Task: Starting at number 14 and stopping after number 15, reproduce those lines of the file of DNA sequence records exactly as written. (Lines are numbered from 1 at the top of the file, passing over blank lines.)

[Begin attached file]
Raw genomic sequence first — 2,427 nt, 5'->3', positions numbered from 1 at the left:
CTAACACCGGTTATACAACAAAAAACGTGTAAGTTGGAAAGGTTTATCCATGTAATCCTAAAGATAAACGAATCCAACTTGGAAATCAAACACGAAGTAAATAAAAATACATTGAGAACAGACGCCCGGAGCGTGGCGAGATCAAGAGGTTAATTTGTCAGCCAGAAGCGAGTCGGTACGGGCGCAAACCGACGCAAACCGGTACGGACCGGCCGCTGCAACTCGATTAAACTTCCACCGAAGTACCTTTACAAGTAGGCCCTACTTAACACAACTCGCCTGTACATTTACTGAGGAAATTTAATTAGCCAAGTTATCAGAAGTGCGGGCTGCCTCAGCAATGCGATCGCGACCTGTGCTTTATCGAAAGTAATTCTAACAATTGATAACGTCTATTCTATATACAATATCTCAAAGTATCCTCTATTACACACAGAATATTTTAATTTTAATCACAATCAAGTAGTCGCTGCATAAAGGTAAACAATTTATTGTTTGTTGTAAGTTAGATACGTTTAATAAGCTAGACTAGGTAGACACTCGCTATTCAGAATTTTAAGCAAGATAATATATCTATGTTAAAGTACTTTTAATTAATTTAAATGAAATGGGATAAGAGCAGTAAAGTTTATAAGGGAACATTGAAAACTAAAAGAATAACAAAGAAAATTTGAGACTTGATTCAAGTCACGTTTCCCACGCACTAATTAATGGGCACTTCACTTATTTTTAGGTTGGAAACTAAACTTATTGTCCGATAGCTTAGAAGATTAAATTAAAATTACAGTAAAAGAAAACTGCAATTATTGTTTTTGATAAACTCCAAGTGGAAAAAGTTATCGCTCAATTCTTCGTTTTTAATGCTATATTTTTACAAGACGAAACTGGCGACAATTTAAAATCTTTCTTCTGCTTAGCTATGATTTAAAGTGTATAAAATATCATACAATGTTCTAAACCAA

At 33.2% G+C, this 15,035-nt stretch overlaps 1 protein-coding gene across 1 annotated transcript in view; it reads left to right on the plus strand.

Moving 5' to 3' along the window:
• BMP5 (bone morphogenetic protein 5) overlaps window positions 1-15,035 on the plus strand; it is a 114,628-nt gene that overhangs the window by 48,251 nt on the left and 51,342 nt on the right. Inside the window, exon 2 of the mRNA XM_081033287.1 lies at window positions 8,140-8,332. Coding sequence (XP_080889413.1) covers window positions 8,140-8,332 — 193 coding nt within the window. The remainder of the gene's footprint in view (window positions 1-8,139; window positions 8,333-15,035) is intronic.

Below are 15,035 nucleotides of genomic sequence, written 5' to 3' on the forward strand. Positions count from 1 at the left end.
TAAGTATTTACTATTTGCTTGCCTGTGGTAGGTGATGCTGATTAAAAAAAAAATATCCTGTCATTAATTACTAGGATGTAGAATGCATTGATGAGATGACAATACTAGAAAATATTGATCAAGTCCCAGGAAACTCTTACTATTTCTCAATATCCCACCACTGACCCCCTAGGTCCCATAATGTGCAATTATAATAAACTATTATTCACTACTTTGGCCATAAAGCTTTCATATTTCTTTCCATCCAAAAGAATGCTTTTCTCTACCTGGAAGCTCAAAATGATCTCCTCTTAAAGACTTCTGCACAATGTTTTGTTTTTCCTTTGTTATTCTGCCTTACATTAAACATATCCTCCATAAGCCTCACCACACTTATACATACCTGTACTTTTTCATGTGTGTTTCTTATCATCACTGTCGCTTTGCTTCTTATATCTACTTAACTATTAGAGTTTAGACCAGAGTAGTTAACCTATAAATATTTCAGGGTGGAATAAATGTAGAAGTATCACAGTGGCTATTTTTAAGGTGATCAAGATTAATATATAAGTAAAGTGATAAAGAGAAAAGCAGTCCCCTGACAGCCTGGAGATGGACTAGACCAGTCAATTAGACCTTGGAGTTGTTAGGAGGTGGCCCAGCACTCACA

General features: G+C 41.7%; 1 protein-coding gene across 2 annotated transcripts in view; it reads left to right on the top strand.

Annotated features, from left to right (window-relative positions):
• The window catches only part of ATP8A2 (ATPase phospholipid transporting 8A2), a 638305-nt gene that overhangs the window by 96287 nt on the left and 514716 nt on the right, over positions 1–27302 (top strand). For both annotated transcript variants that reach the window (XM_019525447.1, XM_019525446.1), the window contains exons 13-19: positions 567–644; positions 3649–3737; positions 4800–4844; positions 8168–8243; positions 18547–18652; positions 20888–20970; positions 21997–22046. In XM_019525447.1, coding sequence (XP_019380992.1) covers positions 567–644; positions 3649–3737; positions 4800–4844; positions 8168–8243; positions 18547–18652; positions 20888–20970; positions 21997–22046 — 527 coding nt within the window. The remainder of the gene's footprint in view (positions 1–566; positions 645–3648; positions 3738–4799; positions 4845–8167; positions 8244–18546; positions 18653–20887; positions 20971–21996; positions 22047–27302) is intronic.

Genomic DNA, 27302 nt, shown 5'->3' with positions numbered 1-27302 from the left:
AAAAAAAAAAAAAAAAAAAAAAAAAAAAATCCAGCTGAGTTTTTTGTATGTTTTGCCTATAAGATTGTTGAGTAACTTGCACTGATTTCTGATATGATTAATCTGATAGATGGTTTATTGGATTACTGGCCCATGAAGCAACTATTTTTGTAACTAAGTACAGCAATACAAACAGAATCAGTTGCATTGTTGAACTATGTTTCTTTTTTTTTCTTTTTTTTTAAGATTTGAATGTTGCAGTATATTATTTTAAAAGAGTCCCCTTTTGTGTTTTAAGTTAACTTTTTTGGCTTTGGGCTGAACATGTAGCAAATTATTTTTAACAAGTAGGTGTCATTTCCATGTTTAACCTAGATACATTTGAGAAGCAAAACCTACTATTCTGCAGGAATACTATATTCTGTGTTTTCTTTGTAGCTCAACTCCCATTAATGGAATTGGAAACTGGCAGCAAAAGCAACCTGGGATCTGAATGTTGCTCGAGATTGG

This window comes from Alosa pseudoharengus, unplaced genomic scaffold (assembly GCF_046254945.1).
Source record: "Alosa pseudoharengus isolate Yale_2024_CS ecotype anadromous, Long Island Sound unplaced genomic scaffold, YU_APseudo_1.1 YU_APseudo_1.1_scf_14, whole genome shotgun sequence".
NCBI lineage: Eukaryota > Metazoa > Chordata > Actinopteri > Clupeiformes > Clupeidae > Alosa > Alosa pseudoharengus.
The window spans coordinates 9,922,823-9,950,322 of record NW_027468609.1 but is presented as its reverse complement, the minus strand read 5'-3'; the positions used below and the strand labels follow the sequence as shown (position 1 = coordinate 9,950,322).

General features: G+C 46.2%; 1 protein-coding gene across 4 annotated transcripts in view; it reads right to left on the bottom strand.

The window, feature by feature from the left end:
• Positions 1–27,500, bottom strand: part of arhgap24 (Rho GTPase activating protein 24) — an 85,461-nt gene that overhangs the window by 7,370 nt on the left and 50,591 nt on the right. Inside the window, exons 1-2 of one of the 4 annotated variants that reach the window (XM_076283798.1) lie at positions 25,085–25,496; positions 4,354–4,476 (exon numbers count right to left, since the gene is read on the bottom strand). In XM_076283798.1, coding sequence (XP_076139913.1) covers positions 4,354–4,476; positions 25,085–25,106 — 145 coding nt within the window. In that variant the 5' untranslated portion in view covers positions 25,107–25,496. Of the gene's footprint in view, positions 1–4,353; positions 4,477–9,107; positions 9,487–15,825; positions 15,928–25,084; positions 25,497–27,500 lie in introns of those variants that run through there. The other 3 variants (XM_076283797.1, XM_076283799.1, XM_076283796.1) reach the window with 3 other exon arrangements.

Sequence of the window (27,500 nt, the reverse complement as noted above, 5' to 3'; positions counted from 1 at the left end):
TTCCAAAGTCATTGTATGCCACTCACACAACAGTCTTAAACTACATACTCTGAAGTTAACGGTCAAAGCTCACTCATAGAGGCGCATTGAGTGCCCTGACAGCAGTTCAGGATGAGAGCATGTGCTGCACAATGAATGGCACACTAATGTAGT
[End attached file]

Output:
Source record: "Alosa pseudoharengus isolate Yale_2024_CS ecotype anadromous, Long Island Sound unplaced genomic scaffold, YU_APseudo_1.1 YU_APseudo_1.1_scf_14, whole genome shotgun sequence".
NCBI lineage: Eukaryota > Metazoa > Chordata > Actinopteri > Clupeiformes > Clupeidae > Alosa > Alosa pseudoharengus.